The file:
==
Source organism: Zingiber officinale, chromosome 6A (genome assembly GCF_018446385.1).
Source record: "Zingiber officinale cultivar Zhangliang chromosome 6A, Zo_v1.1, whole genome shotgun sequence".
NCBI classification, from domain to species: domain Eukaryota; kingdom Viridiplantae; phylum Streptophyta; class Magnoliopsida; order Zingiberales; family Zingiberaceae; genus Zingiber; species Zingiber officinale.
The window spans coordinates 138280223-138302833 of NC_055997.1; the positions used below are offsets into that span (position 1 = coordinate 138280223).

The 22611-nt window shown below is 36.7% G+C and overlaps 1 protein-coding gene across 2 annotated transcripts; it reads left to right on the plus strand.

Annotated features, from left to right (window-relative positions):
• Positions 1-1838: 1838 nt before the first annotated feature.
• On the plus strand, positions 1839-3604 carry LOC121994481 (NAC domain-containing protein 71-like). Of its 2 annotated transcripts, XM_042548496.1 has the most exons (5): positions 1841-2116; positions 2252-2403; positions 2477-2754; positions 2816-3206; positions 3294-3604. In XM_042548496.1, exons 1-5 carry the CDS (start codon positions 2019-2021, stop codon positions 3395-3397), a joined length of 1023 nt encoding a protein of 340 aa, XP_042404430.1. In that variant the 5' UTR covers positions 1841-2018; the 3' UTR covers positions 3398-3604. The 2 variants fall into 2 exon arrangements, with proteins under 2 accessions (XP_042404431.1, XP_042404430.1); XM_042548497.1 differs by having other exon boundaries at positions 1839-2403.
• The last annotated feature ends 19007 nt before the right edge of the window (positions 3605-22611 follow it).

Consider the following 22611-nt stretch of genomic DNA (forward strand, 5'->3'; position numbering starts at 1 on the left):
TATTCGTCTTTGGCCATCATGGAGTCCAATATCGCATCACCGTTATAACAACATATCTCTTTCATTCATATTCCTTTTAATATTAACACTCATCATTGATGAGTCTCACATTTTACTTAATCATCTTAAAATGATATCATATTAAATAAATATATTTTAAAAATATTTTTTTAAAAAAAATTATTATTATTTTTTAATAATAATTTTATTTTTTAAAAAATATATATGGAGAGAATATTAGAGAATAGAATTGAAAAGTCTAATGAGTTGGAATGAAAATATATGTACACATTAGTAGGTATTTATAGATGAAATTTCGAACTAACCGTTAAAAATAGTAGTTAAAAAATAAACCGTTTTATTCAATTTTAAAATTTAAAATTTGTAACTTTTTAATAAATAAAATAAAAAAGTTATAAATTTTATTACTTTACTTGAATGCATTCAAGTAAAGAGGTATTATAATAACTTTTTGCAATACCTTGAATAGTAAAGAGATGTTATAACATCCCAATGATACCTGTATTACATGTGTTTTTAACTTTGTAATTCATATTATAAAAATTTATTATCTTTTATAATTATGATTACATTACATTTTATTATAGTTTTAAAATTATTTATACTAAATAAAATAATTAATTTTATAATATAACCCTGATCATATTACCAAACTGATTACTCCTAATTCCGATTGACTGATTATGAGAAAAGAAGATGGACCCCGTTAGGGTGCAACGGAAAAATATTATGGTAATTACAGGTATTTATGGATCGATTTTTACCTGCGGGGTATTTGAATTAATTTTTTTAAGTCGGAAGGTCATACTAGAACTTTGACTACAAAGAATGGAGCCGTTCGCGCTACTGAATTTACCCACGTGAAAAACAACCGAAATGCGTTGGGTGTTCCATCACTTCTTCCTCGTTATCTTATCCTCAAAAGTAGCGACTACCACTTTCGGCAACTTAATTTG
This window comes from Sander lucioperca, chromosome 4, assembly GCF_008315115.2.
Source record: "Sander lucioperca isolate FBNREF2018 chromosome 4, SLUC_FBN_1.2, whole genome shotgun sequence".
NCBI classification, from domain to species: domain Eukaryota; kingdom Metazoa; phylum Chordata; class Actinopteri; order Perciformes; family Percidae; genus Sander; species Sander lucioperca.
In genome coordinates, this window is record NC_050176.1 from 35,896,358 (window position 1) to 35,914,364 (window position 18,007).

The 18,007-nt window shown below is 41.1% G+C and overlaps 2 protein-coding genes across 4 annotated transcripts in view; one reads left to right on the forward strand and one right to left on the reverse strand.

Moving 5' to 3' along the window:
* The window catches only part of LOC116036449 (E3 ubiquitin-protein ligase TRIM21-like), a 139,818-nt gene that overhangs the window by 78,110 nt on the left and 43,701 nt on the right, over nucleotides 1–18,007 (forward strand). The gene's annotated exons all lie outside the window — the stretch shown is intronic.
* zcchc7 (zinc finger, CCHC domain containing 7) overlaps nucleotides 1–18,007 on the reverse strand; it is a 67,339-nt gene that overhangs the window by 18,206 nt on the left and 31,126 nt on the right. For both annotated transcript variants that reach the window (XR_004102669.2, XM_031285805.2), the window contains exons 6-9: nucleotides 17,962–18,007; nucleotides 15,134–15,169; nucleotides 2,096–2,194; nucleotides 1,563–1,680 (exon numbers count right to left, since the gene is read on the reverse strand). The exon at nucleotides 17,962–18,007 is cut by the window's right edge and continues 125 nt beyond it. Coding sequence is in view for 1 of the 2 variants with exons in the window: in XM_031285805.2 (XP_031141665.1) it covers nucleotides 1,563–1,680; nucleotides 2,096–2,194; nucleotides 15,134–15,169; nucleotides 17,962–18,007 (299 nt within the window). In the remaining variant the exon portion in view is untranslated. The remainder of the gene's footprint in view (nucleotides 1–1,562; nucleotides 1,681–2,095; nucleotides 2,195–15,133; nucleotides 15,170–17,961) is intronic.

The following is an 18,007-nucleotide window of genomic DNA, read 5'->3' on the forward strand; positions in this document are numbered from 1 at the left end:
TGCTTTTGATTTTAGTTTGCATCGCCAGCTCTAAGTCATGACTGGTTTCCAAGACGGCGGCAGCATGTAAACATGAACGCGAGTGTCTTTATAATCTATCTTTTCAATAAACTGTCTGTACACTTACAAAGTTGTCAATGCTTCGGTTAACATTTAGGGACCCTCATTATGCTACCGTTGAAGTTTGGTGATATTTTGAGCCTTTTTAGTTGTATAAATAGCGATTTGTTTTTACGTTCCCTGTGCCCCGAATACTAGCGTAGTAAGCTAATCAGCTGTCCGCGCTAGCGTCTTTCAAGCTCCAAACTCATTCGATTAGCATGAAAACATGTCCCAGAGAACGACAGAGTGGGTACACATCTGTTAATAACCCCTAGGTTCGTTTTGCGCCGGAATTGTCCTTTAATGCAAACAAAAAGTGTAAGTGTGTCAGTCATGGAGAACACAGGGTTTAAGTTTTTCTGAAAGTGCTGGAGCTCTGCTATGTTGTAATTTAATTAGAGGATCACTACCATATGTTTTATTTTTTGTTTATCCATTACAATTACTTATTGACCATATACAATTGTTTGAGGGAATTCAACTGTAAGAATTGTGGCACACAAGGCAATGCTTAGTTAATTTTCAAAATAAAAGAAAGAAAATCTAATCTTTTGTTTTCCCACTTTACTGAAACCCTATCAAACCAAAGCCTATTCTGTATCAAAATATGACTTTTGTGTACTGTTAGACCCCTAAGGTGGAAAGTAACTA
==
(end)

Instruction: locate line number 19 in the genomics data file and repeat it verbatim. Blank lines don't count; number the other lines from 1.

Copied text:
* zcchc7 (zinc finger, CCHC domain containing 7) overlaps nucleotides 1–18,007 on the reverse strand; it is a 67,339-nt gene that overhangs the window by 18,206 nt on the left and 31,126 nt on the right. For both annotated transcript variants that reach the window (XR_004102669.2, XM_031285805.2), the window contains exons 6-9: nucleotides 17,962–18,007; nucleotides 15,134–15,169; nucleotides 2,096–2,194; nucleotides 1,563–1,680 (exon numbers count right to left, since the gene is read on the reverse strand). The exon at nucleotides 17,962–18,007 is cut by the window's right edge and continues 125 nt beyond it. Coding sequence is in view for 1 of the 2 variants with exons in the window: in XM_031285805.2 (XP_031141665.1) it covers nucleotides 1,563–1,680; nucleotides 2,096–2,194; nucleotides 15,134–15,169; nucleotides 17,962–18,007 (299 nt within the window). In the remaining variant the exon portion in view is untranslated. The remainder of the gene's footprint in view (nucleotides 1–1,562; nucleotides 1,681–2,095; nucleotides 2,195–15,133; nucleotides 15,170–17,961) is intronic.